When you receive money or a gift from a family member’s or friend’s estate, the last thing you probably think about is tax and insurance. However, you can circumvent future difficulties or financial loss if you attend to a few practical financial issues as soon as possible.
Let’s Start with CGT
Determining your capital gains tax (CGT) liability when bequeathed assets are eventually disposed of can be a real headache. To avoid potential problems always determine and document whether the assets were acquired by the deceased before or after 20 September 1985.
It is a good idea to obtain an accurate valuation as at the date of death if retained assets were acquired before 20 September 1985, because any future CGT liability will be determined by the increase in value from that date (known as the ‘cost base’).
Also it is important to know how the gifted assets are classified for CGT purposes. Generally these assets will be divided between collectables, personal use assets and other assets. Some special, but limited, CGT exemptions can apply to ‘collectibles’ and ‘personal use’ assets. These exemptions are also based on their ‘cost base’.
Collectibles vs Personal Use Assets
Valuations are particularly important for any assets or objects categorised as ‘collectibles’. If the market value of a collectible (including antiques) at the date of death was less than $500 then any capital gain will be disregarded. A similar, but much higher exemption applies to ‘personal use assets’ of up to $10,000.
‘Collectables’ are defined as artwork, jewellery, antiques, coins or medallions, rare folios, manuscripts or books, postage stamps or first day covers that are used or kept for personal use or enjoyment.
‘Personal use assets’ are non-collectible assets, other than land or buildings, used or kept for the personal use or enjoyment of the deceased. An item of personal furniture would normally fall into this category, unless it is determined to be ‘antique’, for tax purposes. In this latter case it will fall into the ‘collectible’ category.
When an Antique is Not an Antique
Unfortunately the word ‘antique’ for the purposes of determining if they should be treated as ‘collectibles’ or simple ‘personal use assets’ is not clearly defined in the Income Tax Acts. However, a tax ruling (TD 1999/40) has been issued to clarify this point. To quote from the tax ruling: ‘An ‘antique’ for the purposes of the Income Tax Assessment Act is to be determined according to ordinary concepts and usages. It is generally recognised that an antique is an object of artistic or historical significance that is of an age exceeding 100 years’.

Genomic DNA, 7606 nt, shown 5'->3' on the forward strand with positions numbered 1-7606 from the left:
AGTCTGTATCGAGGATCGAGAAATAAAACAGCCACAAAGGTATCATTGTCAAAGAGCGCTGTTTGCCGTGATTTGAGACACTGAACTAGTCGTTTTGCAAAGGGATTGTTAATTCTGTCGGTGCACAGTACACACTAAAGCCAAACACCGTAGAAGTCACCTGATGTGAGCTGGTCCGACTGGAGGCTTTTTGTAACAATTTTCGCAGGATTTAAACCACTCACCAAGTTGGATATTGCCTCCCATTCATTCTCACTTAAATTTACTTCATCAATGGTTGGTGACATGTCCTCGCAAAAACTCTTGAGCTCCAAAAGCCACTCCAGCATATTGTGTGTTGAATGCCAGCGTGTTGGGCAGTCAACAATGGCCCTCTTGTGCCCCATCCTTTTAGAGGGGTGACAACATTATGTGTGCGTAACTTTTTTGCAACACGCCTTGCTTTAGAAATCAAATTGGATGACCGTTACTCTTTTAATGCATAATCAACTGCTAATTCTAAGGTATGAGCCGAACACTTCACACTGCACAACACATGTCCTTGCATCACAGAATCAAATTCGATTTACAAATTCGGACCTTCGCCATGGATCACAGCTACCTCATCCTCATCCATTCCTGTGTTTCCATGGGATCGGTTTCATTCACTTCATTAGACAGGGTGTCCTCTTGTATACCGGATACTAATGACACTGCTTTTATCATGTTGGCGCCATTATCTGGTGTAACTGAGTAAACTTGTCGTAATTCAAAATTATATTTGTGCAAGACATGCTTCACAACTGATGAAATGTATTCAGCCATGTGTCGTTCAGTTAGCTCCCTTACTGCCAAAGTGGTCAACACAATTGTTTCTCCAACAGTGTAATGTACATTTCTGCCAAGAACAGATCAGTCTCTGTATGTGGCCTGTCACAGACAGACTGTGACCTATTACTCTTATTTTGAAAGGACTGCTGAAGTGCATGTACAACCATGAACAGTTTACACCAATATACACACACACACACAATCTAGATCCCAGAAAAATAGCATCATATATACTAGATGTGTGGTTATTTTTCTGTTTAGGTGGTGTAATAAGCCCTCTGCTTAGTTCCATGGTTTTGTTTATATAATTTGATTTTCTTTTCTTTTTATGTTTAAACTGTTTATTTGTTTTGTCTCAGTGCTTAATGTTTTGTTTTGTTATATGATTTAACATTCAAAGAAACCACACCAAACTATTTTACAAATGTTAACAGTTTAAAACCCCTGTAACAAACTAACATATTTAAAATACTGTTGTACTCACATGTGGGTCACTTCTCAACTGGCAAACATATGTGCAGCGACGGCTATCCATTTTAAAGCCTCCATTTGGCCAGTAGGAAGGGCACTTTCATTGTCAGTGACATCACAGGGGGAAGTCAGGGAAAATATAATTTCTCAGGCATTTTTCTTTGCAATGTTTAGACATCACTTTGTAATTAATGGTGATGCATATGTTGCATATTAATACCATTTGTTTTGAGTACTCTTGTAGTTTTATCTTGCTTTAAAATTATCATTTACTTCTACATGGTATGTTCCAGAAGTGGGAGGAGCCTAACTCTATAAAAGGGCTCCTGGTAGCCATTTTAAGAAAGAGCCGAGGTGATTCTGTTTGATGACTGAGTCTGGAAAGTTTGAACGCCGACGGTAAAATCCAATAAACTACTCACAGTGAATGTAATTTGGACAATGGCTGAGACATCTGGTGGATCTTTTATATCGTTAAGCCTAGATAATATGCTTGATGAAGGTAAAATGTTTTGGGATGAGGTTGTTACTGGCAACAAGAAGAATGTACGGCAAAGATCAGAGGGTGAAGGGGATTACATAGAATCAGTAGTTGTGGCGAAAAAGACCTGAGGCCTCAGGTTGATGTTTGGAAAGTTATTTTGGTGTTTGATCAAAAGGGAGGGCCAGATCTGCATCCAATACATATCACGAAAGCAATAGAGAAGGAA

The point at which an asset is deemed to be an antique for CGT purposes relates to when it is disposed of, not when it is acquired. For example, this means that if Tom retained a fine piece of furniture that was 96 years old when acquired, it would not be deemed to be an antique at that time (it would merely be a personal use asset). But if he sold the very same piece five years later (when it was 101 years old) it would be deemed to be an ‘antique’, and as such it would be categorised as a ‘collectible’ asset for CGT purposes.
This business about ‘antiques’ might all seem a bit complicated. However, the key point is that it may be very useful to ascertain the relative age of any old and valuable furniture. You can see that this can have a significant impact on the tax position. As a practical proposition it is often much easier to gather such information (perhaps from the deceased’s records) soon after death, rather than try to determine the age of an antique many years later when you are planning to sell the item.
Generally, it is not necessary to obtain a valuation for tax purposes, if the deceased acquired an asset on or after 20 September 1985. This is because the ‘cost base’ for the beneficiary will be the same as that of the deceased’s. Similarly the beneficiary is taken to have acquired an item as a collectible or personal use asset. To explain, let’s take our example further. Say Uncle Reg had acquired a rare old book (a collectible) for $2,000 in 1997. Tom, as his beneficiary, would have been gifted a collectible. In future he would use this $2,000 to determine how much gain, and hence how much CGT that will apply, if and when he sold the book.
You can appreciate that while a valuation at the date of death may not be required, it is still necessary to find out what the ‘inherited’ cost base is for future reference. Again that tends to be easier to do sooner rather than later.